I have read a number of articles on PTontheNET.com that refer to the posterior oblique system and sub system, and they ask you to ensure that your client has proper glute firing procedure.
I know the posterior oblique system is concerned with the pulling of the glutes, lats and TVA in different directions. I also know this decreases the pressure on the lumbar discs. But can you give me any more information on this system please, and what is the posterior oblique sub-system?
Also how do you assess proper firing sequence of the glute musculature?
Research has shown that the muscles of the body can be grouped functionally into main groups. The "Inner Unit" (or "Local Muscular System") otherwise known as the CORE, and the "Outer Unit" (or Global Muscular System). The outer unit can be further divided into 4 groups of muscles (LS-Lateral System, DLS-Deep Longitudinal System, POS-Posterior Oblique System, AOS-Anterior Oblique System), all functioning interdependently with one another. These groups have been called SYSTEMS, SUB-SYSTEMS, or SLINGS; and are all referring to the same subject matter. The group you're referring to, the "POSTERIOR OBLIQUE SYSTEM" (POS), is detailed below... (DIAGRAM 1)
To answer your second question regarding muscular sequencing in hip extension I've drawn the following exerpt directly from "Integrated Training for the New Millennium" by Clark pg. 68-69.
An individual with altered hip extension is characterized by increased lumbar lordosis (increased arch in the low back), externally rotated lower extremity (foot turned out), and noticeable groove in the IT-Band. This created from the tightness in the psoas, erector spinae, and hamstrings, with concomitant weakness/inhibition in the gluteus maximus and deep stabilization mechanism. During gait analysis the individual demonstrates decreased hip extension, increased lumbar extension, and toeing out. These individuals usually complain of low back pain, knee pain, or lower extremity pain with functional activities. During normal hip extension the prime mover is the gluteus maximus. If the client is prone (lying on their stomach), the normal firing order to extend their hip (lift their leg off from the ground while keeping the knee straight) consists of the gluteus maximus, the contralateral erector spinae (opposite side), and the IPS lateral (same side) hamstring and erector spinae, respectively. Health and fitness professionals can test this by palpating the gluteus maximus, hamstring, and erector spinae (DIAGRAM 2). An individual with poor posture and muscle imbalances will demonstrate abnormal muscle firing patterns during the hip extension test. If your client demonstrates this dysfunction, it is important to improve the flexibility of their hip flexors (psoas, sartorius, rectus femoris, TFL), hamstrings, and hip external rotators. It is also important to strengthen and facilitate their gluteus maximus and deep abdominal stabilization mechanism (inner unit/CORE) prior to initiating an aggressive integrated training program.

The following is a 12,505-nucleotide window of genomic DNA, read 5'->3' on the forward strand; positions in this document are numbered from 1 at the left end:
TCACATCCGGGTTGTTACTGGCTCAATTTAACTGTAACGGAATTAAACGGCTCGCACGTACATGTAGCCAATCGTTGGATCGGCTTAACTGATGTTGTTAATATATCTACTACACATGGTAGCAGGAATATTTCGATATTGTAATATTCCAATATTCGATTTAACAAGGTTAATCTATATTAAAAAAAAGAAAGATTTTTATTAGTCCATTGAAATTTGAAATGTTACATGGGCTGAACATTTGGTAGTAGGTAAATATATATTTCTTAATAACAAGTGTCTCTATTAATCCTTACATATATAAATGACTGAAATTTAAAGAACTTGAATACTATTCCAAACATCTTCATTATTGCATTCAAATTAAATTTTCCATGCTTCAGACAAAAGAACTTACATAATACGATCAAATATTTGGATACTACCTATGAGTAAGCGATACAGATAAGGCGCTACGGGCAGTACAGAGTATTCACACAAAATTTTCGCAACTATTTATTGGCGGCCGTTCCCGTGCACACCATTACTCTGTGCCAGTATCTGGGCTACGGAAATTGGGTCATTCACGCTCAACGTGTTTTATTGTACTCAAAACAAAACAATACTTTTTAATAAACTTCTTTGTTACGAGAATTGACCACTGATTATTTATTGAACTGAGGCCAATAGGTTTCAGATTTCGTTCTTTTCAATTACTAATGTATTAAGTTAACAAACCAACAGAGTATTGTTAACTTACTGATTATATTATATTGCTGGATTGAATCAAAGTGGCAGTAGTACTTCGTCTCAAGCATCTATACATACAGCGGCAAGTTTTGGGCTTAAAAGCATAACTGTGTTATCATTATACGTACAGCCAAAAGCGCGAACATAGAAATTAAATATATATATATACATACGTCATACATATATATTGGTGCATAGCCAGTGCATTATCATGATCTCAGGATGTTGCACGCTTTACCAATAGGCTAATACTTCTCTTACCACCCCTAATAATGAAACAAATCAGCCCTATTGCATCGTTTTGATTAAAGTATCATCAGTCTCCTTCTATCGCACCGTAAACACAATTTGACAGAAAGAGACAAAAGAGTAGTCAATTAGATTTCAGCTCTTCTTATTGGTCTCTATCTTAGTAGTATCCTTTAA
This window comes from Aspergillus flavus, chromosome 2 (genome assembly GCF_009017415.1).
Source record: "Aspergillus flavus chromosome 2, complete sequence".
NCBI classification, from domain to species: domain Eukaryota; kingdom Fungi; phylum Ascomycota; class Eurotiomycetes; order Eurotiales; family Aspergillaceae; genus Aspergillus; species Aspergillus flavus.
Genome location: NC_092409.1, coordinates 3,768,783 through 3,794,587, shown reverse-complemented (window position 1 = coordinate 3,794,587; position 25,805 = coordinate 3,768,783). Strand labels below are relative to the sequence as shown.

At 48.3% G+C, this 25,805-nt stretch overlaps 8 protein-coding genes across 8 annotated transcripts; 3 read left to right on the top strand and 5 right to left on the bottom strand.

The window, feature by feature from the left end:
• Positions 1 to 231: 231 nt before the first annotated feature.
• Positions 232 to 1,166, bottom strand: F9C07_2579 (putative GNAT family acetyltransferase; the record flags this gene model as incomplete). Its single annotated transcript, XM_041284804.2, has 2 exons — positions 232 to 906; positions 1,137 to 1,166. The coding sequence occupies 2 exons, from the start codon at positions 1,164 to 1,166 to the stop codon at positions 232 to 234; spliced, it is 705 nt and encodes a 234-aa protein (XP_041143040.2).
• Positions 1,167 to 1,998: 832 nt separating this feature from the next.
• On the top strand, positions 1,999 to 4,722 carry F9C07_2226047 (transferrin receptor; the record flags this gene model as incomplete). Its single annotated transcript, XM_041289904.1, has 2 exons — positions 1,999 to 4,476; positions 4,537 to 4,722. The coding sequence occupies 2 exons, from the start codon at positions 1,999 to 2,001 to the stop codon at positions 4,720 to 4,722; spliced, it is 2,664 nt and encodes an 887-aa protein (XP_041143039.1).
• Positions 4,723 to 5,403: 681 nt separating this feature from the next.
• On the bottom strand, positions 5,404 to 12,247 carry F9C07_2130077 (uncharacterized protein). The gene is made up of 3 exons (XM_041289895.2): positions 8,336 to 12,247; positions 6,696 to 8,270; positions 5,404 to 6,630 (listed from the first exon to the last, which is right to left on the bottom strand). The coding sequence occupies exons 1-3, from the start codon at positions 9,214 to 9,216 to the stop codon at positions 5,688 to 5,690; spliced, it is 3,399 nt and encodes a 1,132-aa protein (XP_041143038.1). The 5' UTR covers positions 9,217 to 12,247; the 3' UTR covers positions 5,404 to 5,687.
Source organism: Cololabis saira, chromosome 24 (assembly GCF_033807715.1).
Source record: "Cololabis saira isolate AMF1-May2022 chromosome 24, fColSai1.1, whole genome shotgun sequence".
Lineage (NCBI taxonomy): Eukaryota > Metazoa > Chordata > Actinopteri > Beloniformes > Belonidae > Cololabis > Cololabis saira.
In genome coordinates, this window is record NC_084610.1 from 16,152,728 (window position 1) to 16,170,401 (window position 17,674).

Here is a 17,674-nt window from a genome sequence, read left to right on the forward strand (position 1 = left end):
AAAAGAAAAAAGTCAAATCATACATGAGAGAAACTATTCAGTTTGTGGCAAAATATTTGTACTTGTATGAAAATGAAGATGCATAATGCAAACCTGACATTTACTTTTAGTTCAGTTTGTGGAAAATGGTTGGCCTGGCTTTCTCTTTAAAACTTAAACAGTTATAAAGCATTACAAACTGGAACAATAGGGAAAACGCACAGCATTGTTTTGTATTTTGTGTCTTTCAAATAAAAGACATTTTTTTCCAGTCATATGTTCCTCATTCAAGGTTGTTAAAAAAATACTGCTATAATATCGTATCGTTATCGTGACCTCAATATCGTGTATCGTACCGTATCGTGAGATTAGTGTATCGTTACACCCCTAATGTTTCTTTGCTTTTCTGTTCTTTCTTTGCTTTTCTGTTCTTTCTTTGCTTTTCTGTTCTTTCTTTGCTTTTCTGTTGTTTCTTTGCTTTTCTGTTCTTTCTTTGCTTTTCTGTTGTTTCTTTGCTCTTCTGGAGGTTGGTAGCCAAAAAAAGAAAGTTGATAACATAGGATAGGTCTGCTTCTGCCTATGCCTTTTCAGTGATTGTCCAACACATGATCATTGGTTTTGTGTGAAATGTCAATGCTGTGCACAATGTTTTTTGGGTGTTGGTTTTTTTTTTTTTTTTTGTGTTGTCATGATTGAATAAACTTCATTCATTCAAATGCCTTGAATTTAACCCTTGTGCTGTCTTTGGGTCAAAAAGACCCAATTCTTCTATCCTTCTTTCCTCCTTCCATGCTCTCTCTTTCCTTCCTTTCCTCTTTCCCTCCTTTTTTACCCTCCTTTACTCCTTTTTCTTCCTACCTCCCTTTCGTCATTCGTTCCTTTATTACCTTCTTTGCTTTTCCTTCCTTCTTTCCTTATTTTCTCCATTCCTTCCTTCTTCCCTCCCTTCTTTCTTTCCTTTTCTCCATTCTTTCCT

Diagram 1. The Posterior Oblique System
- POS MUSCLES/TISSUES INVOLVEDM
- Gluteus Maximus
- Latissimus Dorsi
- TLF (Thoracolumbar Fascia)
- Works hand in had with the DLS (Deep Longitudinal System, consisting of the erector spinae, TLF, sacrotuberous Ligament, and biceps femoris).
- Because the muscle fiber alignment runs perpendicular the SI joint, this provides TRANSVERSE PLANE stability to this area as well as distributing transverse plan forces created through rotational movements (the movements of life!).
- PRIOR TO HEEL STRIKE: The contralateral latissimus dorsi and gluteus maximus are eccentrically loaded.
- AT HEEL STRIKE: Both of these muscles concentrically accelerates the upper/lower limbs creating a tension in the TLF.
NOTE: This diagram was referenced from "Optimum Performance Training for the Performance Enhancement Specialist," pg. 33, by Clark and Russell.
Diagram 2. Muscle Sequencing test for Hip Extension
NOTE: This diagram was referenced from "Integrated Training for the New Millennium," pg. 69, by Clark.